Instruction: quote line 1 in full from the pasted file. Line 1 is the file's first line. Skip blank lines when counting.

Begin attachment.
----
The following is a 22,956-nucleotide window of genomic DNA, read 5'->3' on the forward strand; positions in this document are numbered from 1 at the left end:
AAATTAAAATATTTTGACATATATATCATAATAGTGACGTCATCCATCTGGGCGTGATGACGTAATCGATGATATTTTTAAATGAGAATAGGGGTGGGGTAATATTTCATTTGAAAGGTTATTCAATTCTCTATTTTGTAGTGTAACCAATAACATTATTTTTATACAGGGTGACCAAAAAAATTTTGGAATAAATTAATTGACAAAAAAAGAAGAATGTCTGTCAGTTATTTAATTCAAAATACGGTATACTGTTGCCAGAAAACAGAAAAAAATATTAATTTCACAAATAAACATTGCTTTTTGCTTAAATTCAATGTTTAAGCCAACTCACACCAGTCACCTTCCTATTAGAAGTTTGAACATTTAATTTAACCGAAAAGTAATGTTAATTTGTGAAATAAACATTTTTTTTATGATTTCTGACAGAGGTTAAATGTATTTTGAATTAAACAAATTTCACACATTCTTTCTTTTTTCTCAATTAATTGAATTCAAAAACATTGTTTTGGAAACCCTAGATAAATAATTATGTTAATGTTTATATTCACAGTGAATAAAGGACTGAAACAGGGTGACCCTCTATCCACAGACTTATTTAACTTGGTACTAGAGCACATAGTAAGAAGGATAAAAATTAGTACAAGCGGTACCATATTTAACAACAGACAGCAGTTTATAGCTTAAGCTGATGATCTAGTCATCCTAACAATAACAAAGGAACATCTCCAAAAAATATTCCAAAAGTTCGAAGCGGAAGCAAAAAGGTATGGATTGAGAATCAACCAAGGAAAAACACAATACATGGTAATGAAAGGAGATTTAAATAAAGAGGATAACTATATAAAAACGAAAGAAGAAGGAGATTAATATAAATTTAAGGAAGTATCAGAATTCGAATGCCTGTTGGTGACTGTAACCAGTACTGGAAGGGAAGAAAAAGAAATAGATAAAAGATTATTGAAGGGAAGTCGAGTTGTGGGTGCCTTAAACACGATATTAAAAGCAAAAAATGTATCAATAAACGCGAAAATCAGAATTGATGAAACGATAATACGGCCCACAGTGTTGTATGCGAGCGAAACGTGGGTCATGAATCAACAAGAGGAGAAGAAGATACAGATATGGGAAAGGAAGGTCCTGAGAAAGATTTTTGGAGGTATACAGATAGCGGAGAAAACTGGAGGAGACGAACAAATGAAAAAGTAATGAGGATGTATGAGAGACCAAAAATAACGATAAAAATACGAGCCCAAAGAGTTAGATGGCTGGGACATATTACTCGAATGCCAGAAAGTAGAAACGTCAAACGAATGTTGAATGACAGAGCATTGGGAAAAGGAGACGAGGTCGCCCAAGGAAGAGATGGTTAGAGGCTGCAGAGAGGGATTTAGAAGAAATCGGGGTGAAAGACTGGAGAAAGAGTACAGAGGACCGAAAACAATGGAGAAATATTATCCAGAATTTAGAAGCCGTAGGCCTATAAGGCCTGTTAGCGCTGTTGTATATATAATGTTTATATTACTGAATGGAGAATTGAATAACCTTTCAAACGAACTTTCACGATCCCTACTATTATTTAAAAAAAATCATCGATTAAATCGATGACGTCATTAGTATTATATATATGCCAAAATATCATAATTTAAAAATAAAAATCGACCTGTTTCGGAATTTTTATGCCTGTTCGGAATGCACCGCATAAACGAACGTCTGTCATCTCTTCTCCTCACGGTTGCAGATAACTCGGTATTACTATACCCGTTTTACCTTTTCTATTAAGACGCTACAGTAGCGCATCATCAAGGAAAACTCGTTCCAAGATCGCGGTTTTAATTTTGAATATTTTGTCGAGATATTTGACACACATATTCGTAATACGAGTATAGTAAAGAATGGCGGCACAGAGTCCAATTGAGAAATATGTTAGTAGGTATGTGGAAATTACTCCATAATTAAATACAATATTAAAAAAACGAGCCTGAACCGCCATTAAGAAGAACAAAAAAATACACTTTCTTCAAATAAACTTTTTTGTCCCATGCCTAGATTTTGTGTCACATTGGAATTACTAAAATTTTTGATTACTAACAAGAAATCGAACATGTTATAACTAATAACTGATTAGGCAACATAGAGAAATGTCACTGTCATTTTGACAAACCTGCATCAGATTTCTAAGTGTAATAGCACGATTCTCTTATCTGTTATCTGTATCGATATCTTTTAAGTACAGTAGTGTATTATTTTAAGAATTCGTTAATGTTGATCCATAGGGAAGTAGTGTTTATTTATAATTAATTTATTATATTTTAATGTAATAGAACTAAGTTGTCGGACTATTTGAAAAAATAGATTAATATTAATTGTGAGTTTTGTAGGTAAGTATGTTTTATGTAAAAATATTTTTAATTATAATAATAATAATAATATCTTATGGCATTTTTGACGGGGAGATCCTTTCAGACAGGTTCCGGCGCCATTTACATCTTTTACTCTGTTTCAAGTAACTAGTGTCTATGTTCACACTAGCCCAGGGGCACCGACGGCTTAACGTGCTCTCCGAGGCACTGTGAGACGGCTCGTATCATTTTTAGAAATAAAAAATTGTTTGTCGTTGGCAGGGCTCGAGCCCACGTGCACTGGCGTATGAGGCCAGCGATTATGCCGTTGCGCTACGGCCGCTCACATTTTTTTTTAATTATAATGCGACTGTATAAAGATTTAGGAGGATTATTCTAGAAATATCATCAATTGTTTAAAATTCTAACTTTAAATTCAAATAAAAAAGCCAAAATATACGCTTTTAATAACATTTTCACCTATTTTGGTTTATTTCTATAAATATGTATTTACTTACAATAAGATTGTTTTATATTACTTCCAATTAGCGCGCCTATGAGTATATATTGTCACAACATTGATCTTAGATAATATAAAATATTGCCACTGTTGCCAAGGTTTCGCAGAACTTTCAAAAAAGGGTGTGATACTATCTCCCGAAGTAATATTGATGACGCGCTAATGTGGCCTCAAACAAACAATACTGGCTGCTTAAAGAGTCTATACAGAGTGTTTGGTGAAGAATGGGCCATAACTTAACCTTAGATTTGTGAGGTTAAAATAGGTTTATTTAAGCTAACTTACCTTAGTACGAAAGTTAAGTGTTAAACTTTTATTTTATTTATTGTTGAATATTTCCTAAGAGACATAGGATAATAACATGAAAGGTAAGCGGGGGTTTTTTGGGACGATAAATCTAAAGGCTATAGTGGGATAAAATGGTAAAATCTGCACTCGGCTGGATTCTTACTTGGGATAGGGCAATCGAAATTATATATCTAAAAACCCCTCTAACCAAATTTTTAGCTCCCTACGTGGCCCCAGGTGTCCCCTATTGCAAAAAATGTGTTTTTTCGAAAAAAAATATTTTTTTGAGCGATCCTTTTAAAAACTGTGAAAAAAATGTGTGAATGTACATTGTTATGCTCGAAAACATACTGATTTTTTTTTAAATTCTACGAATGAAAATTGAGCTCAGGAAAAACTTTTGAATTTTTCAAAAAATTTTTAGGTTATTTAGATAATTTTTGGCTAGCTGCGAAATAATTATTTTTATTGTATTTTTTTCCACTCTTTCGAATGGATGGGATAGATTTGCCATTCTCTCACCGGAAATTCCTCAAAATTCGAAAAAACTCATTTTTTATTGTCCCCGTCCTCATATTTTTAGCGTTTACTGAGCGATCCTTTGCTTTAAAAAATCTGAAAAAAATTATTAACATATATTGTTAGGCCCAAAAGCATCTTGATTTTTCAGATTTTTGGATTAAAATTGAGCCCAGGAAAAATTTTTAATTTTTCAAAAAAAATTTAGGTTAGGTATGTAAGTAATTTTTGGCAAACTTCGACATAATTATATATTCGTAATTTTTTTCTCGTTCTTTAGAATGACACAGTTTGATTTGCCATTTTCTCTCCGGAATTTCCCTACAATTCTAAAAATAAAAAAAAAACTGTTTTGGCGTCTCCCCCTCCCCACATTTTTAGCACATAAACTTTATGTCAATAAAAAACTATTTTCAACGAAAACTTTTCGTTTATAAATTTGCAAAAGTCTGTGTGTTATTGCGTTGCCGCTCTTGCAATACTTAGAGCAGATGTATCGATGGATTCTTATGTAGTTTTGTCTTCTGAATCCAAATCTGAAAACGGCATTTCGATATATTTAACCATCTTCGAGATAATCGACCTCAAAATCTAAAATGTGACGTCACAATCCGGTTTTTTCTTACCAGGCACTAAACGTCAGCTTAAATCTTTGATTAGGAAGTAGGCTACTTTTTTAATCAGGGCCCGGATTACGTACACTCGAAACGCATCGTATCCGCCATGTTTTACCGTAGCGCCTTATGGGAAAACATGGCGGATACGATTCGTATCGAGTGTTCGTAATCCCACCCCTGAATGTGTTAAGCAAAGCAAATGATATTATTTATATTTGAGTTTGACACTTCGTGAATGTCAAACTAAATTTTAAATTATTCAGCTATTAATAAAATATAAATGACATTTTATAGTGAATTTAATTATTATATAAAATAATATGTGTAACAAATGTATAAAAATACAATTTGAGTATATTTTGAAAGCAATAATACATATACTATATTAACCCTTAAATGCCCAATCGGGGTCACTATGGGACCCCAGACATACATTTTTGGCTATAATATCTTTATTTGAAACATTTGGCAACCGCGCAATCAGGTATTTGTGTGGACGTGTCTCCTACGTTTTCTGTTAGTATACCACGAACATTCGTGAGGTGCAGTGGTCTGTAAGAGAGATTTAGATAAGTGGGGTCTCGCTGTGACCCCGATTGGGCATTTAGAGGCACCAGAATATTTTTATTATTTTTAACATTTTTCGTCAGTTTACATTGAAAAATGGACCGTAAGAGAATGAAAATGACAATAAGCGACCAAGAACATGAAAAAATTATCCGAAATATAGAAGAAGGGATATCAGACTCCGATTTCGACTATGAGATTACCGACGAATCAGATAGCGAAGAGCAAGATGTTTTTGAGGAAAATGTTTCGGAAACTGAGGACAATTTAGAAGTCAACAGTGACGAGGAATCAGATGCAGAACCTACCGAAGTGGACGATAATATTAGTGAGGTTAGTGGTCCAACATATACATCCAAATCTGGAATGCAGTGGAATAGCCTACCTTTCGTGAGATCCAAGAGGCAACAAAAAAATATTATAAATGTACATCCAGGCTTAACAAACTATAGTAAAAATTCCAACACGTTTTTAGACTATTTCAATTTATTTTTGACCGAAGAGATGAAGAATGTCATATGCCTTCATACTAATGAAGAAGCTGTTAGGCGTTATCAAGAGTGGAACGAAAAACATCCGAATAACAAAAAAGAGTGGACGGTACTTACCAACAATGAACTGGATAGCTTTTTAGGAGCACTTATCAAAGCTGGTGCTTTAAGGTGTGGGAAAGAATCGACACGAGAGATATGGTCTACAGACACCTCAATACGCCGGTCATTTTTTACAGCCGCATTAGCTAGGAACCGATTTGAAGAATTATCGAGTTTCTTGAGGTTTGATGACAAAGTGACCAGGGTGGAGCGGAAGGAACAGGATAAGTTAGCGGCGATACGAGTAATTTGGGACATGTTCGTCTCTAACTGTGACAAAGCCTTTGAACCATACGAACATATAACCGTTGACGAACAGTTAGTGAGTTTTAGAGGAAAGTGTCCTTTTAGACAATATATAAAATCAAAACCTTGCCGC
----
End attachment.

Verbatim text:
The following is a 22,956-nucleotide window of genomic DNA, read 5'->3' on the forward strand; positions in this document are numbered from 1 at the left end: